Found outside Botanical Conservatory

Aloe plants (Aloe L.) are a popular genus of succulent with over 300 species occurring naturally in Africa, Madagascar, and Arabia. Aloes belong in the lily family (Liliaceae) and readily cross-pollinate between species. Generally, aloes range from grass-like succulents to large trees and prefer relatively dry, warm climates with cool, moist winters such as we enjoy in Davis — many aloes prefer light shade and some are frost intolerant (including the popular Aloe vera). The leaves of the aloe plant contain a mucilaginous sap which has been well documented for its wound-healing, anti-inflammatory and immune-stimulatory qualities. Aloe vera is one of the first succulents ever documented and has been recorded well before 1500 BC.

A bronze clustering specimen

Characteristically, aloe plants produce a rosette of leaves that can vary in size and color with the species. Most types remain ground-hugging and propagate by producing offsets to develop a sizable colony. Aloes can bloom in both spring and summer from long stems that grow from spaces between the leaves. Smaller aloes tend to produce single spikes or those that fork into two flower heads. Virtually all aloe blossoms are attractive to hummingbirds, but aloes have evolved to be specifically pollinated by long-beaked African nectar feeders. Aloe can be toxic to dogs, with symptoms such as vomiting, depression, diarrhea, anorexia, tremors or a change in urine color.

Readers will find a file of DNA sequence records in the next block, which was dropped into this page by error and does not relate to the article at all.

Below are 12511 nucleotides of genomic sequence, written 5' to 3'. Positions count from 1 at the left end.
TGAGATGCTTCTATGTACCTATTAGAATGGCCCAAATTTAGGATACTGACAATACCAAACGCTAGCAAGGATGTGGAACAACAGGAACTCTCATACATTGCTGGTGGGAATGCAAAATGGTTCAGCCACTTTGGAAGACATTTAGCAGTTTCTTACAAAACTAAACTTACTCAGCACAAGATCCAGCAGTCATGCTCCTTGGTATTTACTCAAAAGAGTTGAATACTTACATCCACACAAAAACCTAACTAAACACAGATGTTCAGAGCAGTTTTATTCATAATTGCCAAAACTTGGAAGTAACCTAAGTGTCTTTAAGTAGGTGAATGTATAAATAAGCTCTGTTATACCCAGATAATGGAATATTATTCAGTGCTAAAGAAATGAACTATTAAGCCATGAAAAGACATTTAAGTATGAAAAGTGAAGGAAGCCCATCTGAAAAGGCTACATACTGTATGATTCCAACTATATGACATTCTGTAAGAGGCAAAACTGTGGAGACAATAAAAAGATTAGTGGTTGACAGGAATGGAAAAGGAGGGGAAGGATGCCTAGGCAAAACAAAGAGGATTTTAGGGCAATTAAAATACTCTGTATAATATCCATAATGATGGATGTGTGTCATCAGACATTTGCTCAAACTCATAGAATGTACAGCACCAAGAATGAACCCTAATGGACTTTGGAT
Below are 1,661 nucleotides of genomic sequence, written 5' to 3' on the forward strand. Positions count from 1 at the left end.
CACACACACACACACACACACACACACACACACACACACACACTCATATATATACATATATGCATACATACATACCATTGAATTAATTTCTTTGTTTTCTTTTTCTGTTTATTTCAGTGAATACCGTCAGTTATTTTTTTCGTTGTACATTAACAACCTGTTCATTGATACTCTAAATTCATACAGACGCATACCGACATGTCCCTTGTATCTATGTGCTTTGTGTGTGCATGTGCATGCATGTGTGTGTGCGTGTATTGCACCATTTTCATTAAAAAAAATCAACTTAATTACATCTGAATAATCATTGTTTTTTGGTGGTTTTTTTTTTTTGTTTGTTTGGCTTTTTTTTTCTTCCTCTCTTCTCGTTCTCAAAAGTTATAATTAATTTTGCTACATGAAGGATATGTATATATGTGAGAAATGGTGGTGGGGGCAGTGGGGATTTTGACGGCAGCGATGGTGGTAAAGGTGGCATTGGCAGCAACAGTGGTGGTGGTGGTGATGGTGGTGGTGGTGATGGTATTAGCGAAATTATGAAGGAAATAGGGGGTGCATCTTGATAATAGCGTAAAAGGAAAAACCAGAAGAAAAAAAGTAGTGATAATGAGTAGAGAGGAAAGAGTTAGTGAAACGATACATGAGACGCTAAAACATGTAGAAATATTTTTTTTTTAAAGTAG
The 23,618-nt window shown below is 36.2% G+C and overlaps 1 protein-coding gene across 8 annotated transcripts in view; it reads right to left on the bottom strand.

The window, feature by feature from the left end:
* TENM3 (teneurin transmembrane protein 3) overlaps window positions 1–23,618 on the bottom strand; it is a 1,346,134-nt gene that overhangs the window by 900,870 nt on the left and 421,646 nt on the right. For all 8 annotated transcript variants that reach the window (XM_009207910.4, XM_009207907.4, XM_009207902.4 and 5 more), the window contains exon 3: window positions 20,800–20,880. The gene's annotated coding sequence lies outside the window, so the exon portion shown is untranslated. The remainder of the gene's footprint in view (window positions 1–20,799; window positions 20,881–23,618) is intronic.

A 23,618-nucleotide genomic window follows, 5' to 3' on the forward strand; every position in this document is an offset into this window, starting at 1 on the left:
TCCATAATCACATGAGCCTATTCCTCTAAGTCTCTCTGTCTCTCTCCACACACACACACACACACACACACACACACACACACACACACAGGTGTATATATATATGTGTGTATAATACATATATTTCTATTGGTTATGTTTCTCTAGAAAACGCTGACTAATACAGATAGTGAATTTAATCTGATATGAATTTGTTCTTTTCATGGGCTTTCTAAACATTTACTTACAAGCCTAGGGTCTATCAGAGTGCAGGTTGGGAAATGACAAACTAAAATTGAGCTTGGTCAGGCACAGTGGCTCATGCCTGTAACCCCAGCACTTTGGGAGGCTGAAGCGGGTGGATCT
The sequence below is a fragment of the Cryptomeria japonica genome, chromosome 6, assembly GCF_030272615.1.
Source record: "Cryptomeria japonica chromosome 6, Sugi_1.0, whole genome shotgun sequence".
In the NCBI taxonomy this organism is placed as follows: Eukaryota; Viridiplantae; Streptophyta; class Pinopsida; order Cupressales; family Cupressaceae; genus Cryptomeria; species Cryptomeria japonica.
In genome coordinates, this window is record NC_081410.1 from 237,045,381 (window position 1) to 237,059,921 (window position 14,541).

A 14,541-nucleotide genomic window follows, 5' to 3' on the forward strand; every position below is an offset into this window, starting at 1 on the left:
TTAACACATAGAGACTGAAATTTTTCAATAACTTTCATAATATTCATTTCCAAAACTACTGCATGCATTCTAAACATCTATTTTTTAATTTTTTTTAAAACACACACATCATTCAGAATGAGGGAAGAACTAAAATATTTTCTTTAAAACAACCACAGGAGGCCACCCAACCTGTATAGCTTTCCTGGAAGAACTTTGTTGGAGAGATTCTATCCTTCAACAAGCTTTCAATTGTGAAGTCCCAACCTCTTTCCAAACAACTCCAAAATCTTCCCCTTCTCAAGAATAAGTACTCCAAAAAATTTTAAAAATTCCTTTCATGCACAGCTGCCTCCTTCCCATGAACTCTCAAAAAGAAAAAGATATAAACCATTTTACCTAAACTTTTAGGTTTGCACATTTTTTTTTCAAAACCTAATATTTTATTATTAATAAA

For a listing of other plants found growing in Davis, visit our Town Flora.

Another clustering species Planter behind Cruess Hall